UW-Green Bay’s Center for Middle East Studies and Partnerships will be joining St Norbert College’s Norman Miller Center for Peace, Justice and Public Understanding for a round-table discussion on the Syrian refugee crisis last night (Nov. 12). The event, “We Can’t Look Away: A Conversation about the World Refugee Crisis,” took place on the SNC campus. Featured panelists were Ozum Yesiltas, visiting assistant professor of political science (SNC); Robert Pyne, senior director for community engagement (SNC); David Coury, professor of Humanistic Studies and Global Studies (UWGB); and Katia Levinova, associate professor of Political Science and Global Studies (UWGB).
The University of Wisconsin-Green Bay will present an evening program titled “Islam awareness: A conversation about Islam, the Muslim Student Association and inclusivity at UW-Green Bay,” from 6-7:30 p.m. Thursday, Oct. 30 in the Richard Mauthe Center on the UW-Green Bay campus, 2420 Nicolet Drive. It is free and open to the public.
The event is being held to dispel myths, answer questions and educate the campus and larger communities about Islam, and to provide information about UW-Green Bay’s Muslim Student Association (MSA), now in its fourth year as a campus organization. The MSA has presented similar awareness and educational programming in years past, and is again looking to facilitate a dialogue on Islam due in part to recent conversations and questions raised in the Green Bay community.
Thursday’s event will kick off at 6 p.m. with a free first-come, first-served dinner featuring Somali cuisine. The program portion of the evening will begin at 6:30, and will include a presentation on dispelling stereotypes about Islam, a panel discussion, an informational presentation about the UW-Green Bay Muslim Student Association, and distribution of information about Stop the Hate programming on campus. Attendees will have the opportunity to write questions during dinner to be posed later to the panel, and the evening will conclude with additional time for Q and A.
“This event provides a tremendous opportunity for education and positive dialogue around Islam specifically and the importance of inclusivity generally,” said UW-Green Bay Associate Prof. Heidi Sherman, co-director of the University’s Center for Middle East Studies and Partnerships and co-faculty adviser for the UW-Green Bay MSA. “I would encourage anyone who has questions about Islam, or who is just looking to learn more, to join us for this informative conversation.”
Associate Prof. David Coury on Tuesday (Sept. 23) shared his expertise in Middle East affairs with Local 5 News’ Jenn Sullivan, as part of a story about airstrikes against ISIL targets in Syria. Coury, a Humanistic Studies (German) and Global Studies faculty member who co-directs UW-Green Bay’s Center for Middle Eastern Studies, told Sullivan the situation is complicated. Because ISIL (also known as ISIS or the Islamic State) is embedded in several countries, it’s harder to attack the group, Coury said. “You can’t just bomb a group into submission,” he said. “And so it’s really going to require negotiations with a lot of the regional governments.” Full story.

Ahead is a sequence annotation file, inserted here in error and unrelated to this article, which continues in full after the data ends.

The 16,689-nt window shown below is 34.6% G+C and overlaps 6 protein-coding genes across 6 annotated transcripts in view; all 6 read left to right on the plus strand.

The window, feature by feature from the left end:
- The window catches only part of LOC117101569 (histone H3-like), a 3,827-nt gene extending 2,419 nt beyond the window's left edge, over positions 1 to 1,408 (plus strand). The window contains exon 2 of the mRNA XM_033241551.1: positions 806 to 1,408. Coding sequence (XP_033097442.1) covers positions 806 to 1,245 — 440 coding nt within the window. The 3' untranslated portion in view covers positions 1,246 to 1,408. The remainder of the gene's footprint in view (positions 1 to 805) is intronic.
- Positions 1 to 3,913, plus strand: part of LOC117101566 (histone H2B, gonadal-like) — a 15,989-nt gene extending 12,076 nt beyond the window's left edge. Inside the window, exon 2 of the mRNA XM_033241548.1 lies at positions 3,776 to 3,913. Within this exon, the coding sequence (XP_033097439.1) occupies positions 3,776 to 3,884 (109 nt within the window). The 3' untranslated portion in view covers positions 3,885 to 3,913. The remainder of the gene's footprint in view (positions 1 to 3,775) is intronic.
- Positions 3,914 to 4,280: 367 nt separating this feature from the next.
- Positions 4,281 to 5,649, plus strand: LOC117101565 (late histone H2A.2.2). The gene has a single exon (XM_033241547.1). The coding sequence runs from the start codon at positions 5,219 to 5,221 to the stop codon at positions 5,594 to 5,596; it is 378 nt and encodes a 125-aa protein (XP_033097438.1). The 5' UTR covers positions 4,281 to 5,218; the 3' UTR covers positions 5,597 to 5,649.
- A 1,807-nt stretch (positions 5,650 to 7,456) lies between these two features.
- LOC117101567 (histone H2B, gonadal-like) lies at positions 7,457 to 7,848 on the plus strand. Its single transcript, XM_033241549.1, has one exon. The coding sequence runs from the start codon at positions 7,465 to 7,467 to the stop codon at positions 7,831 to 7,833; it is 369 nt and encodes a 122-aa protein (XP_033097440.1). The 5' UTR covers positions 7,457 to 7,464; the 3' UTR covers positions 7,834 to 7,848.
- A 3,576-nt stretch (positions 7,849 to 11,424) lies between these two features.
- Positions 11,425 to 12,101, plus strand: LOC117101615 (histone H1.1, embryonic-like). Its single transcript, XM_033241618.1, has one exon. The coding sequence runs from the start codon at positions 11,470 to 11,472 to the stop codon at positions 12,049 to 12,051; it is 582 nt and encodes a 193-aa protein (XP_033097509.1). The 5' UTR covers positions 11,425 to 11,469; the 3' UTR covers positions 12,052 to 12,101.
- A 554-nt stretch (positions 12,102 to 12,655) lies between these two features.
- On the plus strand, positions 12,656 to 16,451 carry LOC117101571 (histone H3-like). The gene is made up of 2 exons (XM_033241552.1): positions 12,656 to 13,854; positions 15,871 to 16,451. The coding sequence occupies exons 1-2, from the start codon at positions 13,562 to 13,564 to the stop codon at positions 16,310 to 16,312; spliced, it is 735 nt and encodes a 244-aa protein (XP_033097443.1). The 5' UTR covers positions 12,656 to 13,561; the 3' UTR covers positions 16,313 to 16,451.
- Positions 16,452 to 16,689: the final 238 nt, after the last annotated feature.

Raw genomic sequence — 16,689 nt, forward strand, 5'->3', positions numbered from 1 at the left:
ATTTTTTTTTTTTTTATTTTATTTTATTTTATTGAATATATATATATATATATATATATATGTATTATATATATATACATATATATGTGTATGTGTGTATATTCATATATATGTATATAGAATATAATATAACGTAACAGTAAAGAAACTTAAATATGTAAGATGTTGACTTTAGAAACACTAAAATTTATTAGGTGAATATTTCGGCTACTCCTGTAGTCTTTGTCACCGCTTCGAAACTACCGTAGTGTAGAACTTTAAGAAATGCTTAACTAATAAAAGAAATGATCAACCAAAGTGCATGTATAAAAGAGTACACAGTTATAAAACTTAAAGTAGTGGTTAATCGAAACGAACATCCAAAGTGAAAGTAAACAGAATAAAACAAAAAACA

This Wednesday (Sept. 17) at 7 p.m. at the Neville Public Museum, the Green Bay Film Society’s Fall international film series continues with the 2011 Lebanese comedy, “Where do we go now?” Set in a remote village where the church and the mosque stand side by side, the film follows the antics of the town’s women to keep their stubborn men from starting a religious war. In a re-working of Aristophanes’ Lysistrata, the women, heartsick over sons, husbands and fathers being lost to previous flare-ups, unite to distract their men with clever ruses. Prof. Heidi Sherman of Humanistic Studies and History will introduce the film, co-sponsored by Humanistic Studies and the Center for Middle East Studies and Partnerships.
The Office of International Education shares news that Islam Awareness Week is planned for next Monday-Friday (April 7-11), with daily events to help participants learn more about Islam as a religion and culture as well as about the people and culture of Muslim-majority regions of the world.
• Monday — Frontline News:Syria discussion, 6 p.m., Mauthe Center
• Tuesday — Open Questions on Islam Forum, 3:30 p.m., Common Grounds Coffeehouse; Interfaith Panel: Jerusalem Through Different Eyes, 6 p.m., Mauthe
• Wednesday — Hijab Day (wear a hijab-headscarf all day) with breakfast at 7:30 a.m. (drop in between 7:30-9 for a scarf); Movie Night film, “Amreeka,” 6 p.m. at the Mauthe
• Thursday — Women in Islam discussion, 3:30 p.m., MAC 208; Islam in the World discussion, 6 p.m., Mauthe
See a complete list of events.
A renowned professor of Near Eastern History will present on “Nascent Islam as an Ecumenical Movement” from 2:15-3:45 p.m. Monday, Feb. 18 in the Christie Theatre of UW-Green Bay’s University Union.
University of Chicago Prof. Fred Donner’s presentation will examine whether Islam was originally founded just for Muslims, or rather as a religion intended to embrace Jews, Christians and Muslims. Donner has extensively studied the origins of Islam, tribal and nomadic society and early Islamic history, among other areas. He is the author of several books, including “Muhammad and the Believers: At the Origin of Islam” (Harvard University Press, 2008).
Donner’s address is part of UW-Green Bay’s long-running Historical Perspectives Lecture Series, the foremost activity of the Center for History and Social Change at UW-Green Bay. First organized in 1985, the annual series of talks by a wide variety of historians and social scientists is made possible thanks to funds from a variety of University donors.